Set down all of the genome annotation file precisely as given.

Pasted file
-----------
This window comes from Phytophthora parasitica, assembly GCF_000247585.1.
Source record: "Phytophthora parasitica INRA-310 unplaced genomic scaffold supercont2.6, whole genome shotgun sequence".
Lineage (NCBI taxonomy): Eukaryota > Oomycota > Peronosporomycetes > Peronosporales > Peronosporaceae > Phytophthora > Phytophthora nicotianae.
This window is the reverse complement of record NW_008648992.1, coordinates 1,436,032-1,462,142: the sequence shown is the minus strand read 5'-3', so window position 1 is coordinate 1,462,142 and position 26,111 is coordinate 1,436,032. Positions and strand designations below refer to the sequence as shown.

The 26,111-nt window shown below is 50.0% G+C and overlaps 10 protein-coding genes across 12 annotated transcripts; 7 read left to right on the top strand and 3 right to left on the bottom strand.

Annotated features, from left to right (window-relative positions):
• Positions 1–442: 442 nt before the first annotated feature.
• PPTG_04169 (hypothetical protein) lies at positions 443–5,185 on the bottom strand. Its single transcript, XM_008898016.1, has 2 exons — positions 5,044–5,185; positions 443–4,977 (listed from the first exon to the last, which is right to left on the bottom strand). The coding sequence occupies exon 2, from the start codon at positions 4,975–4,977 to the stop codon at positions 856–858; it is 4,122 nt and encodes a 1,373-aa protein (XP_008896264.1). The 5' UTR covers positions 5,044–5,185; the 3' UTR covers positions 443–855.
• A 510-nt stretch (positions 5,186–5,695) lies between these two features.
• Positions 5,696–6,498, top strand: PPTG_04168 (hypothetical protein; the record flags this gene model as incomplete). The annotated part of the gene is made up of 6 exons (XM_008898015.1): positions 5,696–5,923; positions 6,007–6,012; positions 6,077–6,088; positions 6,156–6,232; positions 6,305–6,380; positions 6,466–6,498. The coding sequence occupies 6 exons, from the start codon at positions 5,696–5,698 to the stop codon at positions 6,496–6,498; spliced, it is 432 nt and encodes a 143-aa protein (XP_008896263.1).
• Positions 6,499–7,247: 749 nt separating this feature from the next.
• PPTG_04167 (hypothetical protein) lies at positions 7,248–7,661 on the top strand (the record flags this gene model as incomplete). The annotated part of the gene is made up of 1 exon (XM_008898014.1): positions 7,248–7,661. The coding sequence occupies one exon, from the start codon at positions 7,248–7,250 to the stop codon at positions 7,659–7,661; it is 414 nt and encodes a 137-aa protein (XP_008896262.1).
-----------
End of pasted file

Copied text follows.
This window comes from Phytophthora parasitica, assembly GCF_000247585.1.
Source record: "Phytophthora parasitica INRA-310 unplaced genomic scaffold supercont2.6, whole genome shotgun sequence".
Lineage (NCBI taxonomy): Eukaryota > Oomycota > Peronosporomycetes > Peronosporales > Peronosporaceae > Phytophthora > Phytophthora nicotianae.
This window is the reverse complement of record NW_008648992.1, coordinates 1,436,032-1,462,142: the sequence shown is the minus strand read 5'-3', so window position 1 is coordinate 1,462,142 and position 26,111 is coordinate 1,436,032. Positions and strand designations below refer to the sequence as shown.

The 26,111-nt window shown below is 50.0% G+C and overlaps 10 protein-coding genes across 12 annotated transcripts; 7 read left to right on the top strand and 3 right to left on the bottom strand.

Annotated features, from left to right (window-relative positions):
• Positions 1–442: 442 nt before the first annotated feature.
• PPTG_04169 (hypothetical protein) lies at positions 443–5,185 on the bottom strand. Its single transcript, XM_008898016.1, has 2 exons — positions 5,044–5,185; positions 443–4,977 (listed from the first exon to the last, which is right to left on the bottom strand). The coding sequence occupies exon 2, from the start codon at positions 4,975–4,977 to the stop codon at positions 856–858; it is 4,122 nt and encodes a 1,373-aa protein (XP_008896264.1). The 5' UTR covers positions 5,044–5,185; the 3' UTR covers positions 443–855.
• A 510-nt stretch (positions 5,186–5,695) lies between these two features.
• Positions 5,696–6,498, top strand: PPTG_04168 (hypothetical protein; the record flags this gene model as incomplete). The annotated part of the gene is made up of 6 exons (XM_008898015.1): positions 5,696–5,923; positions 6,007–6,012; positions 6,077–6,088; positions 6,156–6,232; positions 6,305–6,380; positions 6,466–6,498. The coding sequence occupies 6 exons, from the start codon at positions 5,696–5,698 to the stop codon at positions 6,496–6,498; spliced, it is 432 nt and encodes a 143-aa protein (XP_008896263.1).
• Positions 6,499–7,247: 749 nt separating this feature from the next.
• PPTG_04167 (hypothetical protein) lies at positions 7,248–7,661 on the top strand (the record flags this gene model as incomplete). The annotated part of the gene is made up of 1 exon (XM_008898014.1): positions 7,248–7,661. The coding sequence occupies one exon, from the start codon at positions 7,248–7,250 to the stop codon at positions 7,659–7,661; it is 414 nt and encodes a 137-aa protein (XP_008896262.1).